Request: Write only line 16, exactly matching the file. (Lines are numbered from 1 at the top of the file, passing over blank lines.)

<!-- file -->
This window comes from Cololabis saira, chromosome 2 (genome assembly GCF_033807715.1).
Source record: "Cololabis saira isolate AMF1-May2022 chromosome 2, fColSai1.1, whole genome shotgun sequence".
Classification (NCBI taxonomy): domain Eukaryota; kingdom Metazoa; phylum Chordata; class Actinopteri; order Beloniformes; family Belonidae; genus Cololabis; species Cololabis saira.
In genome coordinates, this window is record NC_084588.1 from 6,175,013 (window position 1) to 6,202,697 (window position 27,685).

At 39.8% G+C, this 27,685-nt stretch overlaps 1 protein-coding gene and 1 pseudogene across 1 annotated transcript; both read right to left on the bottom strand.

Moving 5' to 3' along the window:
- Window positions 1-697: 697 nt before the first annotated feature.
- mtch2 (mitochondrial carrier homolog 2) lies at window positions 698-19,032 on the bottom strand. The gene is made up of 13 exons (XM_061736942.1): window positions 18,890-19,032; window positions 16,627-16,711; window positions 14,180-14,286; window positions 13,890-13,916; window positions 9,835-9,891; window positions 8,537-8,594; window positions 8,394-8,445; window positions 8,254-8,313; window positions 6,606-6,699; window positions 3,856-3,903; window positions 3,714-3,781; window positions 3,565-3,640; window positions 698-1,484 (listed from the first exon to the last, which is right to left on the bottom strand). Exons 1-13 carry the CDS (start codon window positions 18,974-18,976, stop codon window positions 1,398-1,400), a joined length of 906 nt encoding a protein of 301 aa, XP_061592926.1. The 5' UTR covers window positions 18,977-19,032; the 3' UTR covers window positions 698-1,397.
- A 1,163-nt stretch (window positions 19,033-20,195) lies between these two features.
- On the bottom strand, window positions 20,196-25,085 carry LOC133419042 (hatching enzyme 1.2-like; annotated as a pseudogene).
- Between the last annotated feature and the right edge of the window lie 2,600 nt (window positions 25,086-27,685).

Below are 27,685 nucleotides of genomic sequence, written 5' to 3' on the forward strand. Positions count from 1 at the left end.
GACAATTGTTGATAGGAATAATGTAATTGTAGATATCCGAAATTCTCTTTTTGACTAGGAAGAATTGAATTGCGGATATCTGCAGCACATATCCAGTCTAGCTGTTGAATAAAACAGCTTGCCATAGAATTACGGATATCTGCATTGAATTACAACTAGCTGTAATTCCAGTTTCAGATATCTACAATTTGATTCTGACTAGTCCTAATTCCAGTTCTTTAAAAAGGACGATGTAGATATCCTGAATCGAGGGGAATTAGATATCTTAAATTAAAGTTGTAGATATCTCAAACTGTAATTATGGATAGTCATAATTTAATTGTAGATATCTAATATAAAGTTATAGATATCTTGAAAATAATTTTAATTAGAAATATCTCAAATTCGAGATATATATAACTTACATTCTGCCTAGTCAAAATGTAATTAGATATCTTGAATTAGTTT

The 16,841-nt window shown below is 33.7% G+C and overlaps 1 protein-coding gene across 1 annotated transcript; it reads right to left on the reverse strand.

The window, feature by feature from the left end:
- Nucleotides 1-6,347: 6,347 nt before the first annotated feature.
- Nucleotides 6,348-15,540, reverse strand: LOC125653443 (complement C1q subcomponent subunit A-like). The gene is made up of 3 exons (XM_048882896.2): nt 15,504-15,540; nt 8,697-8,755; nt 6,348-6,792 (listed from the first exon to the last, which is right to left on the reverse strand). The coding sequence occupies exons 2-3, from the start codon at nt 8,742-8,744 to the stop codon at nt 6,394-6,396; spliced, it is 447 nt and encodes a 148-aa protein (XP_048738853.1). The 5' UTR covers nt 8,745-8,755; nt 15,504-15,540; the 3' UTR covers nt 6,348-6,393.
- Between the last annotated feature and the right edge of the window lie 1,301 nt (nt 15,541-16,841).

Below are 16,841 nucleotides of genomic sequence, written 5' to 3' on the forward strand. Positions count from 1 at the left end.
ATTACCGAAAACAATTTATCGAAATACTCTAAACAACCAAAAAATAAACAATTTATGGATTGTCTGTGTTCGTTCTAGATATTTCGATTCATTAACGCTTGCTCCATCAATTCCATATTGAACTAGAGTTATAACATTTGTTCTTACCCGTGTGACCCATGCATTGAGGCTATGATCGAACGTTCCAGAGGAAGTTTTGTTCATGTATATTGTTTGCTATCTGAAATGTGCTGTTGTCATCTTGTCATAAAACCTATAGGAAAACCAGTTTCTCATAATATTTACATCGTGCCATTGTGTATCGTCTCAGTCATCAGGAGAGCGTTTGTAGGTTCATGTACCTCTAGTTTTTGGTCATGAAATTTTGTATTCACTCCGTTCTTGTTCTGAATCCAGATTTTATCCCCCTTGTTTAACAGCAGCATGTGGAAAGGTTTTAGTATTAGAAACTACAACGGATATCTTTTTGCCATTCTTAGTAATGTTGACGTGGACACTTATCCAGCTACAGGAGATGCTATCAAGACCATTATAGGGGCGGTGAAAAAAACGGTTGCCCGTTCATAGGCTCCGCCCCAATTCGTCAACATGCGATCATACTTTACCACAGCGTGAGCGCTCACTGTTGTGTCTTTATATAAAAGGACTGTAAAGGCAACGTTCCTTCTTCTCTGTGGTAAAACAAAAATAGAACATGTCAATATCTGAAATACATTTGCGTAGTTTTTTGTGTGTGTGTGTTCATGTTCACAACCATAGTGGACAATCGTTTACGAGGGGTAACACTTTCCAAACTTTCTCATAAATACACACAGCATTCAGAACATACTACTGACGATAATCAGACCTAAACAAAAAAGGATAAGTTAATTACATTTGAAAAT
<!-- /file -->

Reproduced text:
- Nucleotides 1-6,347: 6,347 nt before the first annotated feature.